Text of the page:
You see a camera with the lens removed, exposing its sensor, which is clearly larger than the cameras on the high-end phone next to it. The latter has a 108MP main sensor (the second one, under the red dot). That's huge! The camera on the left should be up to 1 Gigapixel! Oh wait, it only has 24MP. So, its sensor has much bigger pixels than the phone. And that matters a lot. You see, a camera works by capturing light. Every pixel must capture light. And the more light each pixel captures, the better. Demonstration:


Click to enlarge the image. Clicking again will allow you to download these in full resolution.


The first picture is from the camera, the second from the smartphone. The camera takes great advantage of its larger pixels despite its lower resolution. The field and its surroundings are much better defined, and they would be even more so hadn't I moved during the capture. The phone tries to compensate for the lack of light for each pixel by applying a line sharpening effect, which takes away a lot of detail and makes the vegetation look quite artificial. It's either that or a lot of electronic noise. Another example? But certainly.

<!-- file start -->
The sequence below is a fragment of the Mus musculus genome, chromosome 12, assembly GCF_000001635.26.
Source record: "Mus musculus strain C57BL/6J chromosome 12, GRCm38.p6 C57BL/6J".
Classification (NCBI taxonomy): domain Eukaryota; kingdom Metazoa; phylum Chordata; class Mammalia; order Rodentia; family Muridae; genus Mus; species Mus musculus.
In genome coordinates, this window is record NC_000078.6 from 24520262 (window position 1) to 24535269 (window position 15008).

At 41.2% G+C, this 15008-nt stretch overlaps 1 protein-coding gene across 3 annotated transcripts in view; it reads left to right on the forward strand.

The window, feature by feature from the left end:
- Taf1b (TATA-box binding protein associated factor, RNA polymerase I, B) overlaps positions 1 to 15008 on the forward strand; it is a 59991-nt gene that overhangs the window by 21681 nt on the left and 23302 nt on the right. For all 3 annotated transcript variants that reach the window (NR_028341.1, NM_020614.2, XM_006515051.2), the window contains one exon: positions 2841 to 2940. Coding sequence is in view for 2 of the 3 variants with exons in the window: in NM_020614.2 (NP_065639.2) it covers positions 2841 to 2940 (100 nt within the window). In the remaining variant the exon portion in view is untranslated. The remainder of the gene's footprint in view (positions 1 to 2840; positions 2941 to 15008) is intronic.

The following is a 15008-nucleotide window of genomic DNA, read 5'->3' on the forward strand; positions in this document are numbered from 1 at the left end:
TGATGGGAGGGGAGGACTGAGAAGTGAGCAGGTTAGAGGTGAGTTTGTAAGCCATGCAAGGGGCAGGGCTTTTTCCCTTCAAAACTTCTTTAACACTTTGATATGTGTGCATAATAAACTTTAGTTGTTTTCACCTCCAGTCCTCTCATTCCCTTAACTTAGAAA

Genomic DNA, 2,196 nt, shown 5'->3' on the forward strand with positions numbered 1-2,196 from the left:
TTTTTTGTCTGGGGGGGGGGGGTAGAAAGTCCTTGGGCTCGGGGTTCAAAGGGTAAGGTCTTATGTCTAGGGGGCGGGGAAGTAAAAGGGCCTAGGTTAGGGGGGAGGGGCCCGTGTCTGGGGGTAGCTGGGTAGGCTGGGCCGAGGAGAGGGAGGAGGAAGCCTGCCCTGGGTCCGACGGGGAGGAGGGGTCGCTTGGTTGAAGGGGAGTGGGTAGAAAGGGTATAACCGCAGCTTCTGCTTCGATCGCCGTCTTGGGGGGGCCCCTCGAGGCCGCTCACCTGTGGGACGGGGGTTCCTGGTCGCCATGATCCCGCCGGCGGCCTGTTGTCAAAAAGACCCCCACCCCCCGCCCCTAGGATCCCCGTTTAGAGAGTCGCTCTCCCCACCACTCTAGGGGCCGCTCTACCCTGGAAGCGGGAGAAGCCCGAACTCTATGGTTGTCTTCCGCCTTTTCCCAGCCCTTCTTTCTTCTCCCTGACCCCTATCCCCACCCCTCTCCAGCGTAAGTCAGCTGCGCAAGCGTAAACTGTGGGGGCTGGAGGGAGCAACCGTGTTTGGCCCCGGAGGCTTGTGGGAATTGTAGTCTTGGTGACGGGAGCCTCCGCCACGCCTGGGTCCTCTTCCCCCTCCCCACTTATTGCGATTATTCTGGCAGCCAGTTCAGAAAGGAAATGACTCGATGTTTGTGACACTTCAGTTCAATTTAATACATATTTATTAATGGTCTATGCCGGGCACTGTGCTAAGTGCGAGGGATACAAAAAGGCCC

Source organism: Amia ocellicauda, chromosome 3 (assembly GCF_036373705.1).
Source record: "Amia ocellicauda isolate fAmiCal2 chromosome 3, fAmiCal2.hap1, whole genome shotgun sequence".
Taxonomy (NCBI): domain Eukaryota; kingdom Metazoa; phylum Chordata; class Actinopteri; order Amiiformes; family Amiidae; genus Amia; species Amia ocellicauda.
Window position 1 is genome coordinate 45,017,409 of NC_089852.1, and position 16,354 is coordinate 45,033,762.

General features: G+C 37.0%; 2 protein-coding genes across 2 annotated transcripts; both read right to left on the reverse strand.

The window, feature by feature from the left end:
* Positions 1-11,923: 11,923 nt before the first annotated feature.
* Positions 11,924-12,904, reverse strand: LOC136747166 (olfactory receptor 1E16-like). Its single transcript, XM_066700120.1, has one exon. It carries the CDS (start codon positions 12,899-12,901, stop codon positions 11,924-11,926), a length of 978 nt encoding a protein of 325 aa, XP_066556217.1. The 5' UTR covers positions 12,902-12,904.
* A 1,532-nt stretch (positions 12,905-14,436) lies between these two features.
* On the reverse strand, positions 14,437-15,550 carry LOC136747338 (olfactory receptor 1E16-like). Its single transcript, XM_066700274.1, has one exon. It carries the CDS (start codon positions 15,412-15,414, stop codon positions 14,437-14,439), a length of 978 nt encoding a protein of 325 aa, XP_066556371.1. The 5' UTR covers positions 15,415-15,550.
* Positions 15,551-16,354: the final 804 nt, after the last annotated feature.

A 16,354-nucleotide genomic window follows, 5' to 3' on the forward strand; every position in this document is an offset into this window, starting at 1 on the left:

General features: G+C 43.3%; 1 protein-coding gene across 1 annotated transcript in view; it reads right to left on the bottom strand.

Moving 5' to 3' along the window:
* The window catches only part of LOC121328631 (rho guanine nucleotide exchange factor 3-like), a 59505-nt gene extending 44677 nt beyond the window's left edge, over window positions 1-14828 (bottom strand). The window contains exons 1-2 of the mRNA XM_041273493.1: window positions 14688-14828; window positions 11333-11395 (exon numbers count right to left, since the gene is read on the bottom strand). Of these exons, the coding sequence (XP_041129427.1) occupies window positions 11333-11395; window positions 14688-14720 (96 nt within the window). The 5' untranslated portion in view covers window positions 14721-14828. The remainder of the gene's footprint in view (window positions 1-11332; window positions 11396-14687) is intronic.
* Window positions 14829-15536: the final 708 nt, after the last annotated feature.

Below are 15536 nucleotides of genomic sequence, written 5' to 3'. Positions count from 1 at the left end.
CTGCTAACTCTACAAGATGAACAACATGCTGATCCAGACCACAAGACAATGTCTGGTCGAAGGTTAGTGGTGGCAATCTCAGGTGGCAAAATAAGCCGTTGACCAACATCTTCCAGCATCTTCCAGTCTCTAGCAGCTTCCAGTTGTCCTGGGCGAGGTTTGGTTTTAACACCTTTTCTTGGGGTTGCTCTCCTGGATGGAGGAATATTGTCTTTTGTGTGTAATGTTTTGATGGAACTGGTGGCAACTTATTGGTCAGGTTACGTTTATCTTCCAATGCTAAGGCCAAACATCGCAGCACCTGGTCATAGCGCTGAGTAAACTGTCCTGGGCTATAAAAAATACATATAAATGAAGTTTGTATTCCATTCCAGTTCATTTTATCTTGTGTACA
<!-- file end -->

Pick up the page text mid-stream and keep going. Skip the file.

It is now undeniable: the high-resolution sensor captures less detail. All because it is too small to give each pixel enough light! Note the washed out colours as well.


| More is less